Joe’s subsequent series of studies were seminal, demonstrating that infants’ ability to discriminate and remember visual stimuli and faces underwent a developmental progression through the first year of life. Two of his papers in Science (1974, 1975) were the first to establish that infants could perceive colors and hues. He also demonstrated that infants displayed memory retention even after a 2-week delay; could categorize faces by gender, age, orientation, and emotion; and that preterm infants’ recognition memory abilities progressed according to their age from conception rather than chronological age. Joe’s studies helped shift the then predominant view that intelligence in infants was fundamentally different from that in older children and adults to the now prevailing view of a continuous unfolding developmental process. His work enabled researchers to use his methodology to assess infant recognition memory and subsequently information processing speed in numerous studies not only of normal infants but also of preterms and infants born to women with diabetes. His narrow-band assessment also was found to detect subtle effects of prenatal environmental toxicants and exposure to alcohol and drugs during pregnancy and proved to be more sensitive to these effects than general developmental assessments, such as the Bayley Scales, and also to have better predictive validity than other infant assessments.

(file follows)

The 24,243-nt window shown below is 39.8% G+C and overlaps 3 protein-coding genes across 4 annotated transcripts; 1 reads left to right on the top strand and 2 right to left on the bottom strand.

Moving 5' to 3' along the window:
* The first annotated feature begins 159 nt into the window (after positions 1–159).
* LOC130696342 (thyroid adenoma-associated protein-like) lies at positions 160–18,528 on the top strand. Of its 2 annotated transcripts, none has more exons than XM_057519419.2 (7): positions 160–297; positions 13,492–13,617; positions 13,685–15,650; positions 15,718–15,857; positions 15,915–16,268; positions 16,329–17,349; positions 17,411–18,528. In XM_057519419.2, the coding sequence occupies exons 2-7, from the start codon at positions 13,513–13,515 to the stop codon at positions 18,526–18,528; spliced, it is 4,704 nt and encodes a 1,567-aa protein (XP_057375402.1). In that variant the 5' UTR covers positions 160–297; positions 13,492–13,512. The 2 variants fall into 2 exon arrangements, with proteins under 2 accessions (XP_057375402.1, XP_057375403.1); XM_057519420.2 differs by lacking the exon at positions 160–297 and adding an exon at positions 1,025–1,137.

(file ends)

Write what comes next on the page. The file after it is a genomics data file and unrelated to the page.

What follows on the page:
Unusual for the time period, Joe was a pioneering translational scientist and, with a contract from NICHD and a Small Business Innovation Research grant, among his many other research awards, he developed the Fagan Test of Infant Intelligence, the first test in infancy that could predict school-age intelligence. He sought “to develop a test for infants that made it possible to identify mental retardation within a year after birth.” His work on the prediction of intelligence from infancy was noted as a “citation classic” in a review by Jelte Wicherts in Intelligence, July 2009. The Fagan Test has had widespread use worldwide. One of its major uses has been to discover the environmental conditions leading to intellectual disability and, as noted above, it has been shown to be sensitive to prenatal exposures to such toxins as polychlorinated biphenyls (PCBs), cocaine, and alcohol. The National Institute of Environmental Health Sciences World Trade Center Working Group used the test to assess offspring outcomes in pregnant women exposed to the atmospheric fallout from the 9/11 disaster. In 2009, Joe received the Mensa Education and Research Foundation Award for Excellence in Research for his work demonstrating the prediction of intelligence from infancy to adulthood. At this time, his test continues to be the gold standard used worldwide to assess neurotoxic exposures.